Kanwal Ahmed, the founder of Soul Sisters Pakistan They felt special, almost like an achievement unlocked, like they were part of something bigger than them and that they belonged. In a Pakistani context, this is important. When they graduate high school and college, women in Pakistan often find themselves without the opportunity to organise themselves into interest-based groups or like-minded communities outside the home.
Even if it was just for an afternoon, this SSP meetup helped. The meetup provided a good networking opportunity The event offered a great networking opportunity for entrepreneurs, home-based business owners and skilled professionals to expand their reach. For many women, it was a platform to build their businesses There were women exchanging business cards, offering each other advice related to work and enriching their soft skills.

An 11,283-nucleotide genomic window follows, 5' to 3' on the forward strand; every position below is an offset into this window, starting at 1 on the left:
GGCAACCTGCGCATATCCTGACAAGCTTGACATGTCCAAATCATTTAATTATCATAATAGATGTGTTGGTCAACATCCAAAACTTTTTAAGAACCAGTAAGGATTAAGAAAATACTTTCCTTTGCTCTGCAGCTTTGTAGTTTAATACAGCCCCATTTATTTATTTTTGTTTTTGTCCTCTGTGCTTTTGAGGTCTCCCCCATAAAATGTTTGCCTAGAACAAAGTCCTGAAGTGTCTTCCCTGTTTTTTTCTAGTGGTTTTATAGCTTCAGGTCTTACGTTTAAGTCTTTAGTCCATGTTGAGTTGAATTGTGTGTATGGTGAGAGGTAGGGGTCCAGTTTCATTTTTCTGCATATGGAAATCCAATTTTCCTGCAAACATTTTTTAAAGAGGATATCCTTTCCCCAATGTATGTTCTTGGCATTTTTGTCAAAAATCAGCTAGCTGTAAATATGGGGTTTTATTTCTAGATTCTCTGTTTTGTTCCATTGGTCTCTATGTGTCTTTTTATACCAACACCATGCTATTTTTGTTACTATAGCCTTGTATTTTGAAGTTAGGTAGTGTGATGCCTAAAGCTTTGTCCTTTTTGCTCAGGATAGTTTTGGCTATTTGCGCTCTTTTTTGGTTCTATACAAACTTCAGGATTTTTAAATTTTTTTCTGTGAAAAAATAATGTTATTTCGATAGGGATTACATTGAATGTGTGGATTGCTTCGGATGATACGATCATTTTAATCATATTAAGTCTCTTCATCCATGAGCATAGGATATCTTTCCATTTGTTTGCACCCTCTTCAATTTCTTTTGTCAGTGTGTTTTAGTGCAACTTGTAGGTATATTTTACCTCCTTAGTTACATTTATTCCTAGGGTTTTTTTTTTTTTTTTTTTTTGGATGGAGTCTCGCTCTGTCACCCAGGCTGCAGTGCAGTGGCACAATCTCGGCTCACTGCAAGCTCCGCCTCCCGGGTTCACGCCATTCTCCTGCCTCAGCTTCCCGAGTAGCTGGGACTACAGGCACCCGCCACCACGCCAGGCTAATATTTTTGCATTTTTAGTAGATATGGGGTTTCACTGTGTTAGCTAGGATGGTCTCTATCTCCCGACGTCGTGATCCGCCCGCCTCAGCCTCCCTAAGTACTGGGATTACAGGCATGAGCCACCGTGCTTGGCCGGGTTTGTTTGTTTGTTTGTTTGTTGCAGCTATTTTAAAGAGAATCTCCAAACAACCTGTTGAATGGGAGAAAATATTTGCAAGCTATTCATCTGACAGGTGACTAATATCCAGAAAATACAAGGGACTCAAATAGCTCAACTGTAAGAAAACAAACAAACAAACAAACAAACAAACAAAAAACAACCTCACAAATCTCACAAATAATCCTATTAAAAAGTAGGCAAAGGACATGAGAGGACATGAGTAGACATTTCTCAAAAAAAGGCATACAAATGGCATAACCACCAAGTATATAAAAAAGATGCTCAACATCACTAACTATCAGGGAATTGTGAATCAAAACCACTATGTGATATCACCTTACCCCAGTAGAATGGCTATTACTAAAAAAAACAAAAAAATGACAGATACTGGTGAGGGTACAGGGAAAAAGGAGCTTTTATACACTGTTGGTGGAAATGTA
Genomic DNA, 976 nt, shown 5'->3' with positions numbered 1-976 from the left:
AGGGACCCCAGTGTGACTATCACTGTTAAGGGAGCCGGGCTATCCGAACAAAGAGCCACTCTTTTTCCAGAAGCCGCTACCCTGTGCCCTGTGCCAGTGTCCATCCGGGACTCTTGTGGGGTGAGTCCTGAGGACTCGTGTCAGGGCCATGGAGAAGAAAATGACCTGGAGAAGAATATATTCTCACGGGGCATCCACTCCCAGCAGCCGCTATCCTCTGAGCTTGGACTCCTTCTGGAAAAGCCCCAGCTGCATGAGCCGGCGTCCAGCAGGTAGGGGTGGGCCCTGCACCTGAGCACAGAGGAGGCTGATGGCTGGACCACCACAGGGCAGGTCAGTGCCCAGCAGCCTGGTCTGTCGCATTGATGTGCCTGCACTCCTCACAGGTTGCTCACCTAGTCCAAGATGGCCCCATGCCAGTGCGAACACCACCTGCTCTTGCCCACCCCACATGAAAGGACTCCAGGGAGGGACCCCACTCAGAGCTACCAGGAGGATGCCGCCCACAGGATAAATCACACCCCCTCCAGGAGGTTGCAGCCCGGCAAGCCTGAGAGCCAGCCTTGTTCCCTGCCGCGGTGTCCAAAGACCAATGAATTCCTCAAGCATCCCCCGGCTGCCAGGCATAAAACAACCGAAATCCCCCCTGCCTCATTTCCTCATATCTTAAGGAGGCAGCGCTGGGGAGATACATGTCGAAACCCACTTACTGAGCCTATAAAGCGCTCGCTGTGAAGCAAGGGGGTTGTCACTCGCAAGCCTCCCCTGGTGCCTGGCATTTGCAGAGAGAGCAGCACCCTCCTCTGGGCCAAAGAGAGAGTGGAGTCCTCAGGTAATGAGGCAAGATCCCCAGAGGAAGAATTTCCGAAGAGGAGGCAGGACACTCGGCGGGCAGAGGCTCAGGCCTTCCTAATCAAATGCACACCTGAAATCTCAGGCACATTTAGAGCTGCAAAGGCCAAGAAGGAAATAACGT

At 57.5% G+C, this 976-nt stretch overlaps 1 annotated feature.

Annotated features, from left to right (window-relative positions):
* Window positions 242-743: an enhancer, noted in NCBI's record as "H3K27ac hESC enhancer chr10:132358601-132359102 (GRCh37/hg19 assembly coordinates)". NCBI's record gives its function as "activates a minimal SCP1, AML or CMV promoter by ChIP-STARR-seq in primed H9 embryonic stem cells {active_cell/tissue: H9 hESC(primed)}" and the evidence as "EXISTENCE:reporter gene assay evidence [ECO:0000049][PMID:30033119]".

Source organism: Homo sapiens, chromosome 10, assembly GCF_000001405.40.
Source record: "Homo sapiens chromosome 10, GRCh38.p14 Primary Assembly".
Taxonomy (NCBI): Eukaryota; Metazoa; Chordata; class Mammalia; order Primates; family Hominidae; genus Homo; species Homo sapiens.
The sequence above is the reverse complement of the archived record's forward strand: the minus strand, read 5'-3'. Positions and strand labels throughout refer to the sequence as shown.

Though we couldn't exchange much other than a smile, a courteous greeting and her business card as she was in a hurry but rest assured, her Facebook community is one 'like' stronger. It was a chance to get out and get away For a lot of women there, the meetup was a break from their hectic schedules that mostly revolve around children and familial responsibilities.
In their feedback for Kanwal and the event, women said they were actually grateful for the strict rule of "no children under the age of one allowed at the event" as it eased their guilt and anxieties about giving themselves time off from baby duties. The event was a nice getaway from the daily grind It was a chance to have some me-time, meet friends and enjoy a girls' day out, especially because night outs are restricted by curfews, social pressures and family commitments.